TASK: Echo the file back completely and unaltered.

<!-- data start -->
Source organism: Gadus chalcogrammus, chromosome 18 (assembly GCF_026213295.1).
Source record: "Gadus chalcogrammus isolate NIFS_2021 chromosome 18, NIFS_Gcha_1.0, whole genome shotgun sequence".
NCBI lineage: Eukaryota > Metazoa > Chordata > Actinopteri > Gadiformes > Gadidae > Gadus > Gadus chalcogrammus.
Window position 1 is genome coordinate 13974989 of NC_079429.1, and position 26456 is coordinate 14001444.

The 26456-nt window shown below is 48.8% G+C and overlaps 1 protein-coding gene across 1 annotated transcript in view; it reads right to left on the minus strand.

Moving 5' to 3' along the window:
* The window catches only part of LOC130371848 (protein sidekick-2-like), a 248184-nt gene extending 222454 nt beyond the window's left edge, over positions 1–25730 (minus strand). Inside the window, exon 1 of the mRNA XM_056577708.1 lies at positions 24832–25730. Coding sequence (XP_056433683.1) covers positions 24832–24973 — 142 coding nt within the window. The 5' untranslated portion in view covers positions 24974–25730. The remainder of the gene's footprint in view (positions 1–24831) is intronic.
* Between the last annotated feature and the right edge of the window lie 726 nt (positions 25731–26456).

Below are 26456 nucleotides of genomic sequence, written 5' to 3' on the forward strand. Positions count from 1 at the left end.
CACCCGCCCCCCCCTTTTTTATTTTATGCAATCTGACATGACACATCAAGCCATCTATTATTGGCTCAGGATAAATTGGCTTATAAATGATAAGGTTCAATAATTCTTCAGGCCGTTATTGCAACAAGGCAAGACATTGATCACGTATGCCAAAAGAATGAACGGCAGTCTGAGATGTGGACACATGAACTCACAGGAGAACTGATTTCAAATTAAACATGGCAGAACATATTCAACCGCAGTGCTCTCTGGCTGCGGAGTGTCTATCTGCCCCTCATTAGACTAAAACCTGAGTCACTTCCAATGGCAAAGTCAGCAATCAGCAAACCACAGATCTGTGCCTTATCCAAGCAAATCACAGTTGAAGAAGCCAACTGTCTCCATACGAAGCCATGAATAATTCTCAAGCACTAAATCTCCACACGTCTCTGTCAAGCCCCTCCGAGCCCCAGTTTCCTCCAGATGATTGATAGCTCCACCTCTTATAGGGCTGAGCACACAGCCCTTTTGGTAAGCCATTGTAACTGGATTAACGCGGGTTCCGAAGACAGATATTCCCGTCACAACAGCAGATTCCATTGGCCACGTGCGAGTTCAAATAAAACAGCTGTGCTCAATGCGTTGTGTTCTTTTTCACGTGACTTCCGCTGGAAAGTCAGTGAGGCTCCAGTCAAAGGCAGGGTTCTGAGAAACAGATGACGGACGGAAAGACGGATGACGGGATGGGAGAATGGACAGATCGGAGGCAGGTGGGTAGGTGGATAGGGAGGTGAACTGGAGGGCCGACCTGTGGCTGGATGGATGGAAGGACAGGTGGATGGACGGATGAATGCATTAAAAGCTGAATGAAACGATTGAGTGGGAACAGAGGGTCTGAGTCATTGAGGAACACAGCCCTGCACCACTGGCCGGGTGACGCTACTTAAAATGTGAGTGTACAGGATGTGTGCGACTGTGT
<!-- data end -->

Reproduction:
Source organism: Gadus chalcogrammus, chromosome 18 (assembly GCF_026213295.1).
Source record: "Gadus chalcogrammus isolate NIFS_2021 chromosome 18, NIFS_Gcha_1.0, whole genome shotgun sequence".
NCBI lineage: Eukaryota > Metazoa > Chordata > Actinopteri > Gadiformes > Gadidae > Gadus > Gadus chalcogrammus.
Window position 1 is genome coordinate 13974989 of NC_079429.1, and position 26456 is coordinate 14001444.

The 26456-nt window shown below is 48.8% G+C and overlaps 1 protein-coding gene across 1 annotated transcript in view; it reads right to left on the minus strand.

Moving 5' to 3' along the window:
* The window catches only part of LOC130371848 (protein sidekick-2-like), a 248184-nt gene extending 222454 nt beyond the window's left edge, over positions 1–25730 (minus strand). Inside the window, exon 1 of the mRNA XM_056577708.1 lies at positions 24832–25730. Coding sequence (XP_056433683.1) covers positions 24832–24973 — 142 coding nt within the window. The 5' untranslated portion in view covers positions 24974–25730. The remainder of the gene's footprint in view (positions 1–24831) is intronic.
* Between the last annotated feature and the right edge of the window lie 726 nt (positions 25731–26456).

Below are 26456 nucleotides of genomic sequence, written 5' to 3' on the forward strand. Positions count from 1 at the left end.
CACCCGCCCCCCCCTTTTTTATTTTATGCAATCTGACATGACACATCAAGCCATCTATTATTGGCTCAGGATAAATTGGCTTATAAATGATAAGGTTCAATAATTCTTCAGGCCGTTATTGCAACAAGGCAAGACATTGATCACGTATGCCAAAAGAATGAACGGCAGTCTGAGATGTGGACACATGAACTCACAGGAGAACTGATTTCAAATTAAACATGGCAGAACATATTCAACCGCAGTGCTCTCTGGCTGCGGAGTGTCTATCTGCCCCTCATTAGACTAAAACCTGAGTCACTTCCAATGGCAAAGTCAGCAATCAGCAAACCACAGATCTGTGCCTTATCCAAGCAAATCACAGTTGAAGAAGCCAACTGTCTCCATACGAAGCCATGAATAATTCTCAAGCACTAAATCTCCACACGTCTCTGTCAAGCCCCTCCGAGCCCCAGTTTCCTCCAGATGATTGATAGCTCCACCTCTTATAGGGCTGAGCACACAGCCCTTTTGGTAAGCCATTGTAACTGGATTAACGCGGGTTCCGAAGACAGATATTCCCGTCACAACAGCAGATTCCATTGGCCACGTGCGAGTTCAAATAAAACAGCTGTGCTCAATGCGTTGTGTTCTTTTTCACGTGACTTCCGCTGGAAAGTCAGTGAGGCTCCAGTCAAAGGCAGGGTTCTGAGAAACAGATGACGGACGGAAAGACGGATGACGGGATGGGAGAATGGACAGATCGGAGGCAGGTGGGTAGGTGGATAGGGAGGTGAACTGGAGGGCCGACCTGTGGCTGGATGGATGGAAGGACAGGTGGATGGACGGATGAATGCATTAAAAGCTGAATGAAACGATTGAGTGGGAACAGAGGGTCTGAGTCATTGAGGAACACAGCCCTGCACCACTGGCCGGGTGACGCTACTTAAAATGTGAGTGTACAGGATGTGTGCGACTGTGT